IS BRAINWISE AN EVIDENCE-BASED PROGRAM?
Yes. In fact, more than ten years of classroom experiences, ongoing research, independent testing, and other independent evaluation and analysis have validated the program's effectiveness and reinforced its approach.
According to one study, BrainWise students are less prone to impulsive and violent behavior; have a more positive self-image and greater peer acceptance; and have gained many of the necessary social skills to help them make better decisions in every aspect of their lives. Another study showed improvement in executive brain function and/or impulsivity in 82% of students tested.
As an ongoing part of its program, BrainWise continues to evaluate the effectiveness of its approach. Two educational psychology professors from the University of Northern Colorado with expertise in executive brain functions and decision making have collaborated with BrainWise in developing evaluation instruments. For future evaluations, BrainWise also plans to include the use of an online, patented program called Confidence Based Learning that will assess students’ knowledge of critical thinking skills, as well as their confidence in that knowledge so that teachers can address specific learning needs.
In 2000, an independent evaluation of BrainWise was conducted by OMNI Research and Training, a national firm specializing in the independent assessment of social programs. Its study of the program employed both pre and post test standardized measures, focus groups and secondary analysis of data to evaluate 7th graders in both a control and a comparison school. Study participants were students considered to be 'at risk'. When outcomes at the two schools were compared, BrainWise students showed statistically significant
positive outcomes. The study found that BrainWise students are less prone to impulsive and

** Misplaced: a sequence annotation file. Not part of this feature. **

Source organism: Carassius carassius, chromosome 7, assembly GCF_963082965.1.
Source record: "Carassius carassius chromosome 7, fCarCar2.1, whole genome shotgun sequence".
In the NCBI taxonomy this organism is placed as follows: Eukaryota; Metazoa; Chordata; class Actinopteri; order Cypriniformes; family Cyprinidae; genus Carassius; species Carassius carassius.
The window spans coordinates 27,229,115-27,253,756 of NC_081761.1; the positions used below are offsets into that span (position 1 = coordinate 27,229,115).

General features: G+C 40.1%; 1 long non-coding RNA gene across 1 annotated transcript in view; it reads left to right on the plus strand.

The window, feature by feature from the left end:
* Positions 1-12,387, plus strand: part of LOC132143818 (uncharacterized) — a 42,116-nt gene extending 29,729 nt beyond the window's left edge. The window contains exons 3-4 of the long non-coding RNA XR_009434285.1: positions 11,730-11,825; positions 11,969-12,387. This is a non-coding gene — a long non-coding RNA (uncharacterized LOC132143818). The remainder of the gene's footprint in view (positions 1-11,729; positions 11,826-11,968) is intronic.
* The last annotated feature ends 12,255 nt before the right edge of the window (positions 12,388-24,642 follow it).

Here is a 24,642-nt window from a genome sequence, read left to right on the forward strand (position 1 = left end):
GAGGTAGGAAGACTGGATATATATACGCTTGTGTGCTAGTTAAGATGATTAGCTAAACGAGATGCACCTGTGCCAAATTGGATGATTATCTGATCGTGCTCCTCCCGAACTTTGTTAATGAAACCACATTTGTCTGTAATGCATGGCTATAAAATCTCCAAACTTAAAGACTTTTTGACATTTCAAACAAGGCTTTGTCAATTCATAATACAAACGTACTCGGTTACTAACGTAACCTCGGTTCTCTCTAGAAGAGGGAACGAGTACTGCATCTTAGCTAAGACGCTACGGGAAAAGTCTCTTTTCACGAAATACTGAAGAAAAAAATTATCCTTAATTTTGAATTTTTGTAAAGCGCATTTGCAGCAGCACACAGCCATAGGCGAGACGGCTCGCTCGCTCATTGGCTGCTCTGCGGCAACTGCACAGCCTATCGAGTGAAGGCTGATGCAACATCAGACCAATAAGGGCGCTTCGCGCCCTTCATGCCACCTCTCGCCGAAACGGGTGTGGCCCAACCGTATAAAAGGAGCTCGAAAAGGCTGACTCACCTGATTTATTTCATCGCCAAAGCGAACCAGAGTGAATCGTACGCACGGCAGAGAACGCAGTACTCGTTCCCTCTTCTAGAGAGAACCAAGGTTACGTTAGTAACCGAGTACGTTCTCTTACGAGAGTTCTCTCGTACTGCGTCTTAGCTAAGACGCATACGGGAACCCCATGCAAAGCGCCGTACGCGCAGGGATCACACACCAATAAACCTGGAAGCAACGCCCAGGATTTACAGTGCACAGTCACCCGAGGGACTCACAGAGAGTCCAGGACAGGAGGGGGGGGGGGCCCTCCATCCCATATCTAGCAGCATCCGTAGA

violent behavior; have a more positive self-image and
greater peer acceptance; and have gained many of the social
skills to help them make better decisions and to handle
themselves in every aspect of their lives. The attributes and skills included
improving feelings of loneliness, sadness and being upset;
decreasing aggressive actions such as hitting, shoving,
pushing and yelling; and improving the ability to form
and maintain friendships.
The study also found that because of the program, BrainWise students demonstrated an increased awareness of and use of important social skills. Those skills included:
- Information gathering and communication
- Conflict de-escalation and negotiation
- Assertiveness and honesty
- Obtaining of outside help
- Understanding of consequences
- Avoidance of lying, fighting and disrespecting others.
Also, during the 2004-2005 school year, another
study of BrainWise measured its impact on "executive
function" in children - a cluster of activities that
involve the ability to adopt and maintain problem solving
abilities by inhibiting impulse, forming goals and strategic
plans to reach them. This study was conducted at five different school sites. Pre and post-tests were administered to students using the Tower of London-R instrument (to test executive function) and the Stroop test (to test impulsivity). The findings showed that 82% of the BrainWIse students demonstrated improved performance on at least one of the measures and 47% of them demonstrated improvement on both the TOL-R and the Stroop.
These findings were presented at
the June 2005 Adolescent Brain Conference held at the
Annenberg School of Public Policy at the University of
Pennsylvania and published in Adolescent Psychopathology and the Developing Brain: Integrating Brain and Prevention Science 2007 by Oxford University Press.The book contains papers presented at a 2005 conference held at the University of Pennsylvania that presented cutting-edge programs and research on the brain.
Conference participants were selected because their work applied research findings that won Dr. Eric Kandel the 2000 Nobel Prize in Medicine. Dr. Kandel proved the brain's neuroplasticity or its ability to form neural connections when it learned something new--the foundation upon which BrainWise is based.
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